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exactly what I experienced and am still experiencing.

onset of diarrhea, coupled with COMPLETE loss of appetite (IL-6 symptom). Also coupled with severe reduction in urine, the small bit of urine produced is red (tested, no blood cells). Also coupled with yellow skin, severe downward canthal tilt, extreme fatigue, and loss of libido. Symptoms are temporarily eased by vitamin C but can come back.

This symptom phase is ALWAYS preceded by large internal hemorrhoids. After the diarrhea/other symptoms onset, the hemorrhoids completely vanish.
do you/did you eat starch throughout the virus?
 

lvysaur

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Remember when I mentioned that long covid might be mast cell activation syndrome?
Yeah, I've been looking at that. I have a lot of lifelong symptoms suggestive of mast cell/histamine issues. These symptoms were also very intermittent, and so are my COVID symptoms.

However, I believe the serotonin is mainly released from platelets? Platelets contain 90% of the body's serotonin. (and ofc they know that COVID patients have low srtnin in their platelets, and high srtnin in plasma, meaning platelet degranulation).

I ALSO have high INR/prothrombin time. This also makes perfect sense in context--the platelets are degranned to give serotonin, so now the blood can't clot as fast.
 

lvysaur

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do you/did you eat starch throughout the virus?
Yes, but only because I had so little appetite that I literally couldn't eat meat. I tried eating literally 3 slices of chicken once and it gave me stomach upset, I was defecating 5x a day back in March.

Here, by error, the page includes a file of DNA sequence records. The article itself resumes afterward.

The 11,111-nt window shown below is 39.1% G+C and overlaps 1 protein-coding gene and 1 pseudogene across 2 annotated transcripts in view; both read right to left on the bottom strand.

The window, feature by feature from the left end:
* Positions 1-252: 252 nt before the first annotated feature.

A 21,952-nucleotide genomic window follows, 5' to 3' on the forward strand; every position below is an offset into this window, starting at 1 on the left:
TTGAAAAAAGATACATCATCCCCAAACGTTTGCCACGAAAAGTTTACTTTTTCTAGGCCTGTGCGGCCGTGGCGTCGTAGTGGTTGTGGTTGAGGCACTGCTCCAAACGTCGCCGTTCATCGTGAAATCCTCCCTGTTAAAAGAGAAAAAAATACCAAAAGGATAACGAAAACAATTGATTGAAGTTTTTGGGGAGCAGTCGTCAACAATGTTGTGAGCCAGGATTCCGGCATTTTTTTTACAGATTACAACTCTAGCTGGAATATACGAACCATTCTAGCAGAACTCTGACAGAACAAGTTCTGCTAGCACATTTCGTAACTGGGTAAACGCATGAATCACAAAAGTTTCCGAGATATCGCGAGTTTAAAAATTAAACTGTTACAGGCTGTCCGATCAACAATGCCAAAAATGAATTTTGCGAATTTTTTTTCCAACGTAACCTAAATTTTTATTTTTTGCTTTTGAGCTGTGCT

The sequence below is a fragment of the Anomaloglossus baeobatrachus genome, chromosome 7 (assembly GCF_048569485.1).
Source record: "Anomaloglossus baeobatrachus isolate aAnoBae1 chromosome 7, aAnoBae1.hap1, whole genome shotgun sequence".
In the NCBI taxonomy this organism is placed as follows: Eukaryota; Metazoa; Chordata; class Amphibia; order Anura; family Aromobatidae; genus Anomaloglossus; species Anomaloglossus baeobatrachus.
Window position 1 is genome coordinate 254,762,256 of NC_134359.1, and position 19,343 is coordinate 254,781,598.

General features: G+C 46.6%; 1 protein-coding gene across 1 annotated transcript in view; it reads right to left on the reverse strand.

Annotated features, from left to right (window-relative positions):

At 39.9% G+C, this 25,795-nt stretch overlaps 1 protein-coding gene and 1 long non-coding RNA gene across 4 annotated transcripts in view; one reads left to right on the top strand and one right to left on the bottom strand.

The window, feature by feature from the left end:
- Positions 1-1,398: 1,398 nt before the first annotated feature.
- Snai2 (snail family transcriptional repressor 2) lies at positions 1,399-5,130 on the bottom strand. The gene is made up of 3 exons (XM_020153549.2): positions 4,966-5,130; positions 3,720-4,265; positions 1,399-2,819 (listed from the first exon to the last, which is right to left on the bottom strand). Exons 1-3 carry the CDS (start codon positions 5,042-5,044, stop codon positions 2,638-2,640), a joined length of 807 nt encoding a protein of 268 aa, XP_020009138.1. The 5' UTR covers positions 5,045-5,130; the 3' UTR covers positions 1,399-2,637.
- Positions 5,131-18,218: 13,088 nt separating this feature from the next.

gaze

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Yes, but only because I had so little appetite that I literally couldn't eat meat. I tried eating literally 3 slices of chicken once and it gave me stomach upset, I was defecating 5x a day back in March.
thats scary stuff. Im not sure what I'd do in that position, at times when I've had serotonin induced bowel movements from irritation, I slip into learned helplessness quite easily, because I'm already underweight. Cutting starch has helped a lot with preventing that, but if I needed calories I would probably resort to the same. I would probably try to stick to the exact peat diet as best as I can, emphasizing oysters, eggs, salty cheese, OJ, to try and keep the vitamin and mineral intake high. You have the high bilirubin issue as well right if I remember correctly? I also have platelet issues like you, with high bilirubin, I wonder how much the bilirubin plays a role
 

Perry Staltic

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I ALSO have high INR/prothrombin time. This also makes perfect sense in context--the platelets are degranned to give serotonin, so now the blood can't clot as fast.

Actually platelet activation and degranulation of serotonin promotes thrombosis quite a bit.

 
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jb116

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I wonder why in the past people weren't interested in these symptoms when it was "just" flu?
 

Perry Staltic

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I wonder why in the past people weren't interested in these symptoms when it was "just" flu?